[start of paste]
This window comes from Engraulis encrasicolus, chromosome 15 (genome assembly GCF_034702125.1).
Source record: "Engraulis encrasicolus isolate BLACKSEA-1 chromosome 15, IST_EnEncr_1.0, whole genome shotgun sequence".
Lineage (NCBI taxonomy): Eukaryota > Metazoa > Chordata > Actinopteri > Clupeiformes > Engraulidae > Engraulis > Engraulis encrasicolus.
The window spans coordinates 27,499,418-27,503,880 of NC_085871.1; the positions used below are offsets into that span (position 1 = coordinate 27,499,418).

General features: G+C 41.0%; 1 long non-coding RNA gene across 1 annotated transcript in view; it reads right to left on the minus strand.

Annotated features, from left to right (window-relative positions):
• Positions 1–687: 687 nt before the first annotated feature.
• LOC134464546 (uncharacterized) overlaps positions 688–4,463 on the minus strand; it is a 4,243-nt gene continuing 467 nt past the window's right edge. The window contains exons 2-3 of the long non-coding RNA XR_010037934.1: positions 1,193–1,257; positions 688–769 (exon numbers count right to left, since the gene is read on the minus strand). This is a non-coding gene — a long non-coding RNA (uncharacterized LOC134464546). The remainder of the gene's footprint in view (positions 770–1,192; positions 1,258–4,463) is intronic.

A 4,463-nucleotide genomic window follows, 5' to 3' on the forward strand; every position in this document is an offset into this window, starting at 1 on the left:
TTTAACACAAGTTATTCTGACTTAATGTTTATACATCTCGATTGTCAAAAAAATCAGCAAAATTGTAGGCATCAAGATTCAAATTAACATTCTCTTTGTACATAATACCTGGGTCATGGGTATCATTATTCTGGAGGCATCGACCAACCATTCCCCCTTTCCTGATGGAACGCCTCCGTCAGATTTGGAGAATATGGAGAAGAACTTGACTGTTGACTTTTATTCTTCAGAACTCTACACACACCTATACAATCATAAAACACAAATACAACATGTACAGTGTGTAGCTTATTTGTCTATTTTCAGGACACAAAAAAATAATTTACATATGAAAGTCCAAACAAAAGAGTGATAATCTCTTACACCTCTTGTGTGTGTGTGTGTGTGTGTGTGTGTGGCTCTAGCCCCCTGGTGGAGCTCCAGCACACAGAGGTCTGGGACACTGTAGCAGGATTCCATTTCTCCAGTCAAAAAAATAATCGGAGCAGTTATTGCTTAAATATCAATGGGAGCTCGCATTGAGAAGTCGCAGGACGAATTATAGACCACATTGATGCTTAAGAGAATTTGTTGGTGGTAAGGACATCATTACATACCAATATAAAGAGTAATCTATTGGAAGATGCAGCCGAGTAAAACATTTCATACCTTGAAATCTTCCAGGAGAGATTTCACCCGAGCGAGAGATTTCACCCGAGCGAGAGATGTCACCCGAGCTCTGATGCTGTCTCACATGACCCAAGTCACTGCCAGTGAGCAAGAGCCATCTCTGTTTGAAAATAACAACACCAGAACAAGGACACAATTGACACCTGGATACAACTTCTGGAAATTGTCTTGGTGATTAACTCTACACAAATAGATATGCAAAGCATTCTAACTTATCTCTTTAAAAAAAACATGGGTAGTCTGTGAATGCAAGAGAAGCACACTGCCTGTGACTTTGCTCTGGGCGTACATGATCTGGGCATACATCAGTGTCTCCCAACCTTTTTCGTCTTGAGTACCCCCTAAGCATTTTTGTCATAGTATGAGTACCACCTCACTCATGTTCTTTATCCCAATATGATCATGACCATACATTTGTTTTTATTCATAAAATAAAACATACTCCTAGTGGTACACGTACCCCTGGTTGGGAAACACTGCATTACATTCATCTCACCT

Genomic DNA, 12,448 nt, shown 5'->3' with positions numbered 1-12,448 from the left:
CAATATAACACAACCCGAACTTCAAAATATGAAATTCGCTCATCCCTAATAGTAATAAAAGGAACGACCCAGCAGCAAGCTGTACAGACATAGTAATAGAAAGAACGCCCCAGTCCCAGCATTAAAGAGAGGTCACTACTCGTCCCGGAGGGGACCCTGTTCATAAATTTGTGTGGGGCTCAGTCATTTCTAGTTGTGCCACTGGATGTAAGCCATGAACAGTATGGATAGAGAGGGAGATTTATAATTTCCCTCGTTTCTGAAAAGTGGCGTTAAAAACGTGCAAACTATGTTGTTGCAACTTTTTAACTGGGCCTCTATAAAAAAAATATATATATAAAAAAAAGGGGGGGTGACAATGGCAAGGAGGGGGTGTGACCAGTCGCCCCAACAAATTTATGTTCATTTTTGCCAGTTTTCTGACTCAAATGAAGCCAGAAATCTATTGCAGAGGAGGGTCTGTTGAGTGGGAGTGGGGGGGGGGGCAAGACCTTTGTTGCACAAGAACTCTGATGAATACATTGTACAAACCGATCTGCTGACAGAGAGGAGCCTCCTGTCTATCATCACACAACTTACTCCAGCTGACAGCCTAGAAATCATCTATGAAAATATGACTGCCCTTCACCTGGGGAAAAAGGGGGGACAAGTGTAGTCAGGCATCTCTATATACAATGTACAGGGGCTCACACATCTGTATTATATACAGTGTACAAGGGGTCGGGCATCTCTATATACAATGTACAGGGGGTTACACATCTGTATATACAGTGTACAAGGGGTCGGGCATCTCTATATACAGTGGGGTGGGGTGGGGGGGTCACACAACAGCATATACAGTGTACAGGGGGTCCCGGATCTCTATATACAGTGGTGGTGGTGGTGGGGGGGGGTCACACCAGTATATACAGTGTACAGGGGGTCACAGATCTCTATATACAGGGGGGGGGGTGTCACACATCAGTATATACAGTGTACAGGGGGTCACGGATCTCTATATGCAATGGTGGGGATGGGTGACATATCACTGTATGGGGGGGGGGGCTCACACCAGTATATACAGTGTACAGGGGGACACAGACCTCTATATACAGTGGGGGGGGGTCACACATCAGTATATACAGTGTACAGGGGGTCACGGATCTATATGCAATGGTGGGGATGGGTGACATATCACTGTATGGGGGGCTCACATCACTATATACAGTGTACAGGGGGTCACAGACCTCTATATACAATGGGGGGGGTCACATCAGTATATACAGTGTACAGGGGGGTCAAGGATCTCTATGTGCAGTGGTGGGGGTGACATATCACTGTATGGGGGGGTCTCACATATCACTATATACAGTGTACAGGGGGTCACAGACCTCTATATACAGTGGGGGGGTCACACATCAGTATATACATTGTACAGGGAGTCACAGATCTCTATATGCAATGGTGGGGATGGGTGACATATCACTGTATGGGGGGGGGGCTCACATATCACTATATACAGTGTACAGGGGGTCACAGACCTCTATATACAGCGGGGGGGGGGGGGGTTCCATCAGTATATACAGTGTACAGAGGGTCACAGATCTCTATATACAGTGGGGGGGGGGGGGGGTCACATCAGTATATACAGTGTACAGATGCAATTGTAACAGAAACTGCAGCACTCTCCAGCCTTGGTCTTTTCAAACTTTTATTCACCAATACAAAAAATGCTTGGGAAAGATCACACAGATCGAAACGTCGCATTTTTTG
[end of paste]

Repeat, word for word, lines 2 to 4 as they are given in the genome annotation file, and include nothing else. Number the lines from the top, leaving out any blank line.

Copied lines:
Source record: "Engraulis encrasicolus isolate BLACKSEA-1 chromosome 15, IST_EnEncr_1.0, whole genome shotgun sequence".
Lineage (NCBI taxonomy): Eukaryota > Metazoa > Chordata > Actinopteri > Clupeiformes > Engraulidae > Engraulis > Engraulis encrasicolus.
The window spans coordinates 27,499,418-27,503,880 of NC_085871.1; the positions used below are offsets into that span (position 1 = coordinate 27,499,418).